The controller node, which is an Industrial Personal Computer (IPC), is event driven. When it receives a packet form a sensor and after its de-capsulation and error check, it starts computing the necessary control action. Again, it encapsulates the control word and sends it in packet format to the actuator node. A smart actuator receives the control word and applies the appropriate control action to the system after de-capsulation and error check. Smart actuators are event driven as well (Daoud & Amer, 2007).

Two main Models are presented in this work. The Stand Alone Machine Model and the In-Line Production Model.

4.1. Stand Alone Machine Model Description

Stand Alone Machine Model tests the operation of a single machine (workcell) having all its connections based on Ethernet to implement the Ethernet NCS model.

Figure 3.

Stand alone machine model

Two models were built for this study. One model is run on-top-of Fast Ethernet and the other one is run over Gigabit Ethernet for performance comparison. One model consists of 16 sensors, one controller, and 4 actuators, based on the model of (Skeie et al., 2002). In the following, this model will be referred to as the light traffic system. The other model consists of 48 sensors, one controller, and 4 actuators. This model will be referred to as the heavy traffic system.

Sensors and actuators are smart. For traditional control using PLCs, 1 revolution per second is encoded into 1,440 electric pulses for electrical synchronization and control. This is why, the system presented in this study is operating at a sampling frequency of 1,440 Hz. Consequently, the system will have a deadline of 694 μs, i.e., a control action must be taken within a frame of 694 μs as round-trip delay originating from the sensor, passing through the controller, and transmitted once more over the network to reach the actuator.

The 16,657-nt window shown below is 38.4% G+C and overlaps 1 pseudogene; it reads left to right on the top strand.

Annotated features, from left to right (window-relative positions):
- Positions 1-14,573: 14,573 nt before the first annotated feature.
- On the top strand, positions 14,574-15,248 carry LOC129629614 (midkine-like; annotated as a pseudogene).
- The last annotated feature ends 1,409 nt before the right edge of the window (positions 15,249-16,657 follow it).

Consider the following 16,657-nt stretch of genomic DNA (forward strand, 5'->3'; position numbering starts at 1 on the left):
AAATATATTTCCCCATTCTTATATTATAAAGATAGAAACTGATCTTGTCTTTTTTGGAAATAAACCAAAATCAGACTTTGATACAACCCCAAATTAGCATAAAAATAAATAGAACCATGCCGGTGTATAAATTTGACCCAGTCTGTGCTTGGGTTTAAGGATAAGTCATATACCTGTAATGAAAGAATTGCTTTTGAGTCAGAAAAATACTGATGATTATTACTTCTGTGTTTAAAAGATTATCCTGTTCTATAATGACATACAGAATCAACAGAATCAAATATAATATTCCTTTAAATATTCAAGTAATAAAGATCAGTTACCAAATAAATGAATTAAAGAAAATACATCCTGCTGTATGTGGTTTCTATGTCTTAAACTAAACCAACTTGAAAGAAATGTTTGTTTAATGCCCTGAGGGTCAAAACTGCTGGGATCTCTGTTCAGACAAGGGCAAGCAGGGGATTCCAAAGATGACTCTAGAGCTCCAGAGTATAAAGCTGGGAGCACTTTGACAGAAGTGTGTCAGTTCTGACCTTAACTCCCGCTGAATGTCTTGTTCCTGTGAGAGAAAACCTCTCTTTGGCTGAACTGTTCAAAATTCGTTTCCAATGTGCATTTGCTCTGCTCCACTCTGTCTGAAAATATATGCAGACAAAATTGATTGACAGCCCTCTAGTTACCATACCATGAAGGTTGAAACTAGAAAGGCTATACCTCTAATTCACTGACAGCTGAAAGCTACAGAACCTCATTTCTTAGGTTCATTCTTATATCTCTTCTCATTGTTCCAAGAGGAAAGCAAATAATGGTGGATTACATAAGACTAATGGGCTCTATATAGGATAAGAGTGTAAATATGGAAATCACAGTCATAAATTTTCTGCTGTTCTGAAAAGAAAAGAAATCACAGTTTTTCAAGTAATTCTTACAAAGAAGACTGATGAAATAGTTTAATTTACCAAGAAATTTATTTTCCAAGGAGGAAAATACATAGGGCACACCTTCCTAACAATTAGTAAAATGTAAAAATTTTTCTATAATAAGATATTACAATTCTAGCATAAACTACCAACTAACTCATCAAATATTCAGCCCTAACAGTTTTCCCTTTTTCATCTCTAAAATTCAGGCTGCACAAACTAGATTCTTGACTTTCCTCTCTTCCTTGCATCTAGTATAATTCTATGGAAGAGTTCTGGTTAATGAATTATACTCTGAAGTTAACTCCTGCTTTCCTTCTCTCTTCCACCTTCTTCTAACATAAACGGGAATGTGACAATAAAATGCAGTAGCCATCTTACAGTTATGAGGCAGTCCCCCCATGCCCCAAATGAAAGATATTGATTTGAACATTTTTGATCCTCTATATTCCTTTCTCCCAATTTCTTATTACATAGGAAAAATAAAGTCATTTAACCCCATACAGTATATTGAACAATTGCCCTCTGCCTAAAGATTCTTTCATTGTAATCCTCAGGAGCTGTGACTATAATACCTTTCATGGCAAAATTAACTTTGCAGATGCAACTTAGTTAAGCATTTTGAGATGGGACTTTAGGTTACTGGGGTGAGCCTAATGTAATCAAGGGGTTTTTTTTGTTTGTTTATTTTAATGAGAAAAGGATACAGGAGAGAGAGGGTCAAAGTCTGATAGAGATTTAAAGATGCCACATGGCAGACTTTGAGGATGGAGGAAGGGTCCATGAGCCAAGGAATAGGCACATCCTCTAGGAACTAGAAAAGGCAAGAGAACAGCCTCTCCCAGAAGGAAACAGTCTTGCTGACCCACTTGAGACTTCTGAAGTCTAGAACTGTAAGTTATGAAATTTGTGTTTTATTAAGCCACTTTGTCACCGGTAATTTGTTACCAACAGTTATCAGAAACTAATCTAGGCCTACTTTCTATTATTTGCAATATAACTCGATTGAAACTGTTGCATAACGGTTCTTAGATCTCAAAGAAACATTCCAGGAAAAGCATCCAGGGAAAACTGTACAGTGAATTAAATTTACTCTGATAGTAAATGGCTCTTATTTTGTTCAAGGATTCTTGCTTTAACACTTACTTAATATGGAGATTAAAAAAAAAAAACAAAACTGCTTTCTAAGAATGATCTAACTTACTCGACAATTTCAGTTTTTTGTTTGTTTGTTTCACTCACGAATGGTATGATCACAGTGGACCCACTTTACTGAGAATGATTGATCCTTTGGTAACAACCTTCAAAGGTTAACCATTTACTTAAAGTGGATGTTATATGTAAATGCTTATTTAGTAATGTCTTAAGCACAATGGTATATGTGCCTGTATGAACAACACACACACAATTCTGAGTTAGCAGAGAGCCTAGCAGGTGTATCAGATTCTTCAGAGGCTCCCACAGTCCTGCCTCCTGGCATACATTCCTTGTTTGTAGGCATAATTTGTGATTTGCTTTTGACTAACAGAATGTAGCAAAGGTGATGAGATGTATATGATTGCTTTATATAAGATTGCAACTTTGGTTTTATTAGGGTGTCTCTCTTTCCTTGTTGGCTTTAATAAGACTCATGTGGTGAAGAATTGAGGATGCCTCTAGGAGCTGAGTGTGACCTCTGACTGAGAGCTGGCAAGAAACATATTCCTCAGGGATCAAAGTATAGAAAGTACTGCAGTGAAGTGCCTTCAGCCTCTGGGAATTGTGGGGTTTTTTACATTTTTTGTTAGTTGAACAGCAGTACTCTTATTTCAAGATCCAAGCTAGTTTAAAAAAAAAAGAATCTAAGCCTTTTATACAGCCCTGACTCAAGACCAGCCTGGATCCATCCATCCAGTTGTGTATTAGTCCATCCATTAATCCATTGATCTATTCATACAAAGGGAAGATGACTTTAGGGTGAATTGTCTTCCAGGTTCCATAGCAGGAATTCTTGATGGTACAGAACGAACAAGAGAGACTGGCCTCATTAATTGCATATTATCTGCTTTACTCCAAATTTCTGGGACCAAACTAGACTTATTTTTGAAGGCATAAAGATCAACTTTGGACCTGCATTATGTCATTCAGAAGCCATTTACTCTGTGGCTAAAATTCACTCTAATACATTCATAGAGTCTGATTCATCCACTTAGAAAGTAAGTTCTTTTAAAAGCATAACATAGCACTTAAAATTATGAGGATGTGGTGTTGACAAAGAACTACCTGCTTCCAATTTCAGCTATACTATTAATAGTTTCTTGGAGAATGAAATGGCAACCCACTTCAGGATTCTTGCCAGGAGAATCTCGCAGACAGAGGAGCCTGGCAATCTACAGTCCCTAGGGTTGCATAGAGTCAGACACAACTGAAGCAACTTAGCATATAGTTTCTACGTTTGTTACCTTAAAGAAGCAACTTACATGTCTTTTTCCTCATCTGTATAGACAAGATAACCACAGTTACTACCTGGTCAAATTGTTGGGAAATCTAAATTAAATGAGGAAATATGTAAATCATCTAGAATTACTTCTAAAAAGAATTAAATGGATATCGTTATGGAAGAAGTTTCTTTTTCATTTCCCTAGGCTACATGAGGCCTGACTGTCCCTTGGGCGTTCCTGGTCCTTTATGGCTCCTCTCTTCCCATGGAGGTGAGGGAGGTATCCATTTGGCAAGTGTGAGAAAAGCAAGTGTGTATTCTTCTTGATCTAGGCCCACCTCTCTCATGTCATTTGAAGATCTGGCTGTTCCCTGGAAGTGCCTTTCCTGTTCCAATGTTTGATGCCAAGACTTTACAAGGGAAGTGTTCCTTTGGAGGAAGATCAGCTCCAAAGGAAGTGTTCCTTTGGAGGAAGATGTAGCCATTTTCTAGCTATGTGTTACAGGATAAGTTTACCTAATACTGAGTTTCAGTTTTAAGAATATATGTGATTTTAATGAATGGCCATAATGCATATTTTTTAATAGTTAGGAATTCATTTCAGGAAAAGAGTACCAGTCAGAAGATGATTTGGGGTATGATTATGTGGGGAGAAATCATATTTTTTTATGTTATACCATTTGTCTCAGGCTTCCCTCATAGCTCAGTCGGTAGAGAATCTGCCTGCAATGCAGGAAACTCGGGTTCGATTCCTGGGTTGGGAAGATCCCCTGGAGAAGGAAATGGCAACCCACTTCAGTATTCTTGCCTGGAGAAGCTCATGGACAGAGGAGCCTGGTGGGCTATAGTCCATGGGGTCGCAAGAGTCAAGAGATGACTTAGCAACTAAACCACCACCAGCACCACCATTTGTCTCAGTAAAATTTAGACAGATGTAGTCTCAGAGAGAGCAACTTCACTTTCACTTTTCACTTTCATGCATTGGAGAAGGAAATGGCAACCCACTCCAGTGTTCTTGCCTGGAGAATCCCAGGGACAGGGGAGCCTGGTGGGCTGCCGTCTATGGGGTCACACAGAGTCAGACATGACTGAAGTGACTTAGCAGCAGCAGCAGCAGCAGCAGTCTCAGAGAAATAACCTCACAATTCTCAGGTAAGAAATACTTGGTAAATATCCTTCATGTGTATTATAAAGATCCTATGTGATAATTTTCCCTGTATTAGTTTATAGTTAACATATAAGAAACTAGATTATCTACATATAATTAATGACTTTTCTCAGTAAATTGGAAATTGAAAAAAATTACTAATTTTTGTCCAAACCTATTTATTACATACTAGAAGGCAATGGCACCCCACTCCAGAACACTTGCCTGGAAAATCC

It should be noted that the heavy traffic case should be accompanied by an increase in the processing capabilities of the controller itself. Thus while in the light traffic case the controller was able to process 28,800 packets per second, this number was increased to 74,880 in the heavy traffic case. (These numbers result from multiplying the number of sources and sinks by the sampling rate). The packet delay attributable to the controller will thus be reduced in the heavy traffic case.

OPNET (Opnet) was used as a simulation platform. Real-time generating nodes (smart sensors and smart actuators) were modeled using the “advanced workstation” built-in OPNET model. This model allows the simulation of a node with complete adjustable parameters for operation. The node parameters were properly adjusted to meet the needed task as source of traffic (smart sensor) or sink of traffic (smart actuator). The Controller node was simulated also using “advanced workstation”. The Controller node is the administrator in this case: it receives all information from all smart sensors, calculate control parameters, and forward control words to dedicated smart actuators. Producer/ Customer model is finally used to send data from Controller node to smart actuators.

All packets were treated in the switch in a similar manner, i.e., without prioritization. Thus, the packet format of the IEEE 803.2z standard (IEEE, 2000) was used without modification.

Control signals in the simulations are assumed to be UDP packets. Also, the packet size was fixed to minimum frame size in Gigabit Ethernet (520 bytes).

Simulations considered the effect of mixing the control traffic with other types of traffic. These include the option of on-line system diagnostic and fix-up (log-on, request/ download file, up-load file, log-off) as well as e-mail and web-browsing. FTP of 101KB files was considered (Skeie et al., 2002). HTTP, E-mail and telnet traffic was added using OPNET built-in heavy-load models (Daoud et al, 2003).

4.2. In-Line Production Model Description

In many cases, a final product is not produced only on one machine, but, it is handled by several machines in series or in-line. For this purpose, the In-Line Production Model is introduced and investigated. The idea is simply connecting all machine controllers together. Since each individual machine is Ethernet based, interconnecting their controllers (via Ethernet) will enable them to have access to the sensor/actuator level packet flow.